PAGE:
Date: April 18, 1847
"Today, being the day set apart by Almighty God for His people to rest, we do not intend to travel." This feeling, recorded by Howard Egan, was shared by all of the Mormon pioneer company. The practice was kept for most of the journey across the plains.
Ellis Eames decided this day to pull out of the trek and go back to Winter Quarters "on account of poor health, spitting blood, etc.," William Clayton reported.
Egan was less charitable, writing that Eames was leaving in consequence of sickness, "so he said." But added,"I think he is weak in the faith."
Some of the pioneer company took the opportunity to write letters to loved ones at Winter Quarters. Eames would carry the mail with him.
Heber C. Kimball penned a few lines to his wife, Vilate, explaining that he was well and in good spirits. Although he had taken several wives in the practice of polygamy. he wrote to Vilate, his first wife, that she had "the love of my youth, which is first, last, now and forever," and urged her to be of good cheer.
He called his tender letter "a private epistle," not to he shared with others of the extended family.
Although he obviously missed his wife, Kimball was enjoying the trek across the plains. After it was all over, he wrote: "It was pretty hard and laborious, I admit, but it was one of the pleasantest journeys I ever performed."
The weather was cold and a light snow fell on this Sunday morning as Eames turned his wagon eastward in company with the traders who had camped near the Mormons the previous night. He arrived safely in Winter Quarters a few days later.
More traders" wagons. seven in all, drove up and camped near the pioneers later this day. All were loaded with buffalo robes and various furs. Clayton ate some of the buffalo meat provided by the traders, "which I thought tasted very good." Life in camp was relaxed this Sunday. The pioneers took care of their livestock and did some reading, although Wilford Woodruff complained as he read some newspapers brought several days earlier, that he "did not find much news."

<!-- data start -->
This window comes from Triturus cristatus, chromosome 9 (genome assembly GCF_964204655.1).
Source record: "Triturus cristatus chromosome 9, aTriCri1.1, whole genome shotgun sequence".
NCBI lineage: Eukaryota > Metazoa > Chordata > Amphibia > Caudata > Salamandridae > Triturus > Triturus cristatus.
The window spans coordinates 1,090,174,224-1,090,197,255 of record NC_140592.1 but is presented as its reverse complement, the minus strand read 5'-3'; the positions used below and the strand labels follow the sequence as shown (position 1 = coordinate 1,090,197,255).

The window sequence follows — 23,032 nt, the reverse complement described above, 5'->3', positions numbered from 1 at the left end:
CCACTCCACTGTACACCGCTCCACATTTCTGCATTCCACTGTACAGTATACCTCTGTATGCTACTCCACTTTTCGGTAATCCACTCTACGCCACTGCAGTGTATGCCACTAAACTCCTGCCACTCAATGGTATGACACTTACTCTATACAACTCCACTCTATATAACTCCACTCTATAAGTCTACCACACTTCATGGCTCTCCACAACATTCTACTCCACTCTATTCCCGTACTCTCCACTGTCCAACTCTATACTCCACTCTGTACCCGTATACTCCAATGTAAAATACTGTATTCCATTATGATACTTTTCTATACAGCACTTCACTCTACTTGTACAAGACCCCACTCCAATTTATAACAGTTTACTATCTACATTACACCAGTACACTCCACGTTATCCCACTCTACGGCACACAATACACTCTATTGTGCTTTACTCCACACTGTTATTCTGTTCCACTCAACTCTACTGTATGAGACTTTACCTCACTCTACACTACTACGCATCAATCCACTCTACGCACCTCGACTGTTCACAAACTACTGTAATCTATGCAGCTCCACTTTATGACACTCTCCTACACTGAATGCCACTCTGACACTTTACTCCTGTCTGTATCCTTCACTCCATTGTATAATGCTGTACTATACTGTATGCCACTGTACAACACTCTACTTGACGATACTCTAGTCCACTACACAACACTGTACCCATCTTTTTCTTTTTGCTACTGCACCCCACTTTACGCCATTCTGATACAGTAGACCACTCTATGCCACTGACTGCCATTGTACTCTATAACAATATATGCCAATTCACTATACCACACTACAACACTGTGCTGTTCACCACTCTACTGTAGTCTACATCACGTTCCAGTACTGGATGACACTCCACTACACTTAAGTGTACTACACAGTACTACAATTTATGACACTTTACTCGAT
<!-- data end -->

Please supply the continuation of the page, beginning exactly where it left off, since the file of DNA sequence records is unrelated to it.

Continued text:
Some excitement was caused during the afternoon when James Case was cutting down a tree and a sudden gust of wind "blew it in a contrary direction." A branch of the falling tree struck an ox owned by John Taylor. At first the pioneers feared the animal would be blinded, but the injured eye recovered in a few hours.
The sun broke through overcast sides and the weather moderated later in the day. Some of the men walked the half mile to the banks of the Platte River.
Woodruff said that strolling along the bank of the Platte was "Like walking on the edge of a smooth sea beach where a man or horse can drink. But here and there he can suddenly sink into quicksand. The more he struggles to get out, the more he will sink and soon perish if assistance is not near."
The bugle announcing the end of the day blew at 8.30 p.m., giving the pioneers a half hour to get ready for bed and extinguish their campfires. The wagons were pulled in a circle when the company halted the night before. Now the cattle were placed inside the circle for the night.
Some of the pioneers bedded down in their wagons among all the supplies. Others had brought tents along. These were pitched near the wagons, outside the circle.
The groups of 10 kept their individual campsites close together under the command of the particular captain who was responsible for their safety and conduct.Source: 111 Days to Zion © Copyright 1997 Big Moon Traders and Hal Knight. All rights reserved. No part of this book may be reproduced or utilized in any form or by any means, electronic or mechanical, including photocopying, recording or by any information storage and retrieval system, without permission in writing from the publisher. This includes educational uses.